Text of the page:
“With the advent of mobile phones and all the electronic distractions that we have in the world, you have to stay focused,” Max explains, “And another one of the points I say is how important it is to be a good listener and let people finish before you respond. If you anticipate and move early, you’re gonna make a mistake.”

Not every professional children’s game player can apply such serious messages to their work, but that doesn’t mean they don’t take their work seriously. “Winning that third competition was probably the best feeling I’ve had in my life,” says Greg Ball, 25, captain of the Marrero Gang, a UK-based team of seven who won the international World Chase Tag championship in 2016, 2017, and 2018.

Whether you called it tig, tag, or it, you undoubtedly played the game as a child. Yet Hertfordshire-based Ball now plays at least twice a week in order to train for the annual competition that has been broadcast on Channel 4 since 2019. Contestants pursue each other around a quad filled with obstacles and have to tag each other with their hands (feet don’t count).

I prefer the idea of running away from people than trying to tackle them

Ball grew up in South Africa, where everyone played rugby – meaning that as “a very skinny and small kid”, he was constantly getting hurt. “I prefer the idea of running away from people than trying to tackle them,” he laughs. As well as competing in World Chase Tag, he also works as a sales rep for the competition, securing sponsorships.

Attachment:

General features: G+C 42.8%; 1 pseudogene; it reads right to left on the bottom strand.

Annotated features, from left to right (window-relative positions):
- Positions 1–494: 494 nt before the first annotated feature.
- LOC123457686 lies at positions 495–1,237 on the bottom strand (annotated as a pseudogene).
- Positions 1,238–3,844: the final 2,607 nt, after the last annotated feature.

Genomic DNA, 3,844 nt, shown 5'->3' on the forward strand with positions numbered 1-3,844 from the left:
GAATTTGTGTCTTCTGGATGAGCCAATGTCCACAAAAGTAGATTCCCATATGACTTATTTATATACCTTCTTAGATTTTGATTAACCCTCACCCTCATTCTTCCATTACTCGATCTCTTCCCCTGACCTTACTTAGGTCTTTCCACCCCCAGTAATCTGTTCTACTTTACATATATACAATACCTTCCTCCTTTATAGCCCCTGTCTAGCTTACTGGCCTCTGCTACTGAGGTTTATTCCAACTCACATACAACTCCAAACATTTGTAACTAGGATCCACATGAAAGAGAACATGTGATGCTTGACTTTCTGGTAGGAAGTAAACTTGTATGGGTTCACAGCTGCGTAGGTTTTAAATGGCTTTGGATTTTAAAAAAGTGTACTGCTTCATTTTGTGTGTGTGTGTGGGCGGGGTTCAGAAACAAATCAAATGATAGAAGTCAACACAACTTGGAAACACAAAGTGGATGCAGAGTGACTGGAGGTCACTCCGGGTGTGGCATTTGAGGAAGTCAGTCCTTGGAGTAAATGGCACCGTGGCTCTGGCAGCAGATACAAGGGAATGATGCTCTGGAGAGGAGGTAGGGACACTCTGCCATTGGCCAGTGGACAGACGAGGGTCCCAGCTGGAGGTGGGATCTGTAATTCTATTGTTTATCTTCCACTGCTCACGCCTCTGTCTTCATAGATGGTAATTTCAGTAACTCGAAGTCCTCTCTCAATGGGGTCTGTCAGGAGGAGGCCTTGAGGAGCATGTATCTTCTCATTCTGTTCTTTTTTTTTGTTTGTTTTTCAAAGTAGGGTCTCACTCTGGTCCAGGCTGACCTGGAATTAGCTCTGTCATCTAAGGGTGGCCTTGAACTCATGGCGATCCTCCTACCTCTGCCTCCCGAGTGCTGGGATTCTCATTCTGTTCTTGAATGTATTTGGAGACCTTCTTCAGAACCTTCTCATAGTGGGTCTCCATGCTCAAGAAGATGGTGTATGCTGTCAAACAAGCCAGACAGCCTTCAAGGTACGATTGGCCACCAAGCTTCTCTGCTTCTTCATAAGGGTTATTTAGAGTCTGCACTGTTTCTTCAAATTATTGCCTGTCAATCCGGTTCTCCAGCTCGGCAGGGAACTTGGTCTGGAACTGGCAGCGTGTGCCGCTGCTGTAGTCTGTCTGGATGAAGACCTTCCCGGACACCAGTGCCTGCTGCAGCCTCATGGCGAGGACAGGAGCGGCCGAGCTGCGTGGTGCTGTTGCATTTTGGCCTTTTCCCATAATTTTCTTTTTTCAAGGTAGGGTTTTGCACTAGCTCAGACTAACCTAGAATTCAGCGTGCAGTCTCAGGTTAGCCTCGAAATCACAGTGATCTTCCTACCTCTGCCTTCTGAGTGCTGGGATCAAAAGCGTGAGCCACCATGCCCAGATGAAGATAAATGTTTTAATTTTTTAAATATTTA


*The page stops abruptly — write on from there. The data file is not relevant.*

“I think there was a massive doubt when I said I actually want to do tag for the rest of my life and make a career out of it. There was obviously laughter here and there,” Ball says. But three wins and a strong online audience (the competition’s official YouTube channel has accumulated 115m views) mean Ball’s work is increasingly taken more seriously. And much like Max, Ball has perfected his tactics.

“Herding, like how a shepherd herds sheep, is when we herd opponents into areas of the court where it’s easiest to tag them,” Ball explains. “Reverse herding” is when you herd the target somewhere it’s harder for them to catch you. “Duking” is when you bluff about going one way before swapping to the other. And as captain, Ball always makes sure his team are “physically and psychologically ready” to play.

“I think my life completely changed on that third victory,” Ball says, explaining it “instilled so much hope that I can actually do something with my life besides just working a meaningless nine-to-five job.” Yet the prize winnings themselves, regrettably, weren’t life-changing – just a trophy the first year, £1,000 the next, and then £1,500 split between the team in the third year.

“The hope is that within the next five years, we’ll start to see a lot more money flooding into the sport, which means that athletes can take it a bit more seriously,” Ball says. “In the same way something like UFC [Ultimate Fighting Championship] has developed over the past 50 years, I honestly reckon in the next 50 years, World Chase Tag will be on a similar playing field with some of the big key sports.” The same can’t be said for the World Conker Championships.

“I’m there to win, right? Most people are there to have fun. But there’s no doubt about it – I am turning up to win,” says Jasmine Tetley, 28, an environmental scientist from Nottingham and the defending champion of the World Conker Championships for the past two years running.